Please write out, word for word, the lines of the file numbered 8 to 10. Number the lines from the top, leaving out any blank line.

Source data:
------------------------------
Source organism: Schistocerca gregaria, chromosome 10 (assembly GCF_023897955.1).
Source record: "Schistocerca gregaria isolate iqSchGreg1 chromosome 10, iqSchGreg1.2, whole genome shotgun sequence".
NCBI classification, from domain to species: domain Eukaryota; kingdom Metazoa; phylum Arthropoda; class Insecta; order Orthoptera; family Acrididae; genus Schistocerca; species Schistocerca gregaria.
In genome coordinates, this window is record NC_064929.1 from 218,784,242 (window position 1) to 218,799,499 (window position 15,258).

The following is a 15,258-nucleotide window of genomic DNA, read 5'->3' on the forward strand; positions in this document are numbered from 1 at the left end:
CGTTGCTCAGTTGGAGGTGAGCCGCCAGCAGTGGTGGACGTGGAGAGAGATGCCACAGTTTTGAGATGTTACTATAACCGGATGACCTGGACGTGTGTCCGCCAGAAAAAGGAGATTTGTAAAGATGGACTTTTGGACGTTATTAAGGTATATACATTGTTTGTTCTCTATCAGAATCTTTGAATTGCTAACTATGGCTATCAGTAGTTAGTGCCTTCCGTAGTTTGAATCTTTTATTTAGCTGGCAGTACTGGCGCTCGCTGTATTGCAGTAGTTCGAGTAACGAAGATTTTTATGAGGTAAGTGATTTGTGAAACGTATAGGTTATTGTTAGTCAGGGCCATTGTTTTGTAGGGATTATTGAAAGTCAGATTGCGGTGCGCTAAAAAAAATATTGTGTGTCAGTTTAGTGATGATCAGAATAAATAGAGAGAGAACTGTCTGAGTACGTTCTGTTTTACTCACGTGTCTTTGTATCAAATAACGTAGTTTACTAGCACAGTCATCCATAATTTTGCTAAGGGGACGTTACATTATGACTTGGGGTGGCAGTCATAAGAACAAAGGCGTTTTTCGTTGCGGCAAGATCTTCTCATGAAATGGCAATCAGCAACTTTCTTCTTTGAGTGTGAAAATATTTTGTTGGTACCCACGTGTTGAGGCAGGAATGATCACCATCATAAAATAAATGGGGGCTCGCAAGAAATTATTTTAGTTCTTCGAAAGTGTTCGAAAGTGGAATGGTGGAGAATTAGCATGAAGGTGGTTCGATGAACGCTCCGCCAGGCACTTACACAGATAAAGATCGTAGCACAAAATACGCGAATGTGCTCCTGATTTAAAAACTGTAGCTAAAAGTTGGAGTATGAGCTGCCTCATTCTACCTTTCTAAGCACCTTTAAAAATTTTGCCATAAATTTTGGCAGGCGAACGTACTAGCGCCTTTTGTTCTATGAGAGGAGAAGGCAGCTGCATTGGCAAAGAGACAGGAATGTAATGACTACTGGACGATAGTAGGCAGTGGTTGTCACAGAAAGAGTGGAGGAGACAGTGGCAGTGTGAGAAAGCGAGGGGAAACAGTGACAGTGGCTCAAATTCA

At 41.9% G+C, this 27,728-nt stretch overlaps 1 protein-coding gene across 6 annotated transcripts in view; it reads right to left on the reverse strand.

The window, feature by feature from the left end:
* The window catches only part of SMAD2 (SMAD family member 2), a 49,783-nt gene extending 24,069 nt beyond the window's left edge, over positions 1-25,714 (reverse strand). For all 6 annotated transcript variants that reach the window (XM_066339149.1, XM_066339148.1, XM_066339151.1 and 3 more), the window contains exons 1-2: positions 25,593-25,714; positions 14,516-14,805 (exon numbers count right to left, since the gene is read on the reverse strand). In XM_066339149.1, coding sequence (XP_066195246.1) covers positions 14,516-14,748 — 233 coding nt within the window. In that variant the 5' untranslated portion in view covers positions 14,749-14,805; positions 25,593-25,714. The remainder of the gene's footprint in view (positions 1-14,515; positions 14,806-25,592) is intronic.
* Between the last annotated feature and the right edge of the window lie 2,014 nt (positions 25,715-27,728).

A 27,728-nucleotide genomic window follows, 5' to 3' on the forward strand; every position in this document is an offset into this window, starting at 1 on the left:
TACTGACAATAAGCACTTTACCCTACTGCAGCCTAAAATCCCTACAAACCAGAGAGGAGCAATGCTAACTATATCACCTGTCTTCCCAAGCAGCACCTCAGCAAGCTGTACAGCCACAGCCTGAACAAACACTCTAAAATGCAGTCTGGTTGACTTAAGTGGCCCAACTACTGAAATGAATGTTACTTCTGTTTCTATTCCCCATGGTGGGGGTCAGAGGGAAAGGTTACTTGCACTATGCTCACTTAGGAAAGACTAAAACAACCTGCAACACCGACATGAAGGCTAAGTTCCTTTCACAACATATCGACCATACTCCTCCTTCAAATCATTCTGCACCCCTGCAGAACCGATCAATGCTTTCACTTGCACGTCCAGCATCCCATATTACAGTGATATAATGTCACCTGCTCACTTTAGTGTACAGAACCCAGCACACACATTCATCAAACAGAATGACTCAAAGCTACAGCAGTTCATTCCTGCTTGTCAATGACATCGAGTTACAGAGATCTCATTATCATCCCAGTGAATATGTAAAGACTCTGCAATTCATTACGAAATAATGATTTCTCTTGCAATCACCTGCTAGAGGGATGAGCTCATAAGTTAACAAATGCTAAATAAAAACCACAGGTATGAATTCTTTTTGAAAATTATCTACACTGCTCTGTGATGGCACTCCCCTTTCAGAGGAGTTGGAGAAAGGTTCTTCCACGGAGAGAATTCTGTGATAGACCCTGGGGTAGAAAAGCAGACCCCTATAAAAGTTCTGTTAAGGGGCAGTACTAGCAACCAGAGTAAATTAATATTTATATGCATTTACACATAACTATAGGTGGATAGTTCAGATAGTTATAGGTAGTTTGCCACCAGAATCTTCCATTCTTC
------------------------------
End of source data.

The window, feature by feature from the left end:
* The window catches only part of SMAD2 (SMAD family member 2), a 49,783-nt gene extending 24,069 nt beyond the window's left edge, over positions 1-25,714 (reverse strand). For all 6 annotated transcript variants that reach the window (XM_066339149.1, XM_066339148.1, XM_066339151.1 and 3 more), the window contains exons 1-2: positions 25,593-25,714; positions 14,516-14,805 (exon numbers count right to left, since the gene is read on the reverse strand). In XM_066339149.1, coding sequence (XP_066195246.1) covers positions 14,516-14,748 — 233 coding nt within the window. In that variant the 5' untranslated portion in view covers positions 14,749-14,805; positions 25,593-25,714. The remainder of the gene's footprint in view (positions 1-14,515; positions 14,806-25,592) is intronic.
* Between the last annotated feature and the right edge of the window lie 2,014 nt (positions 25,715-27,728).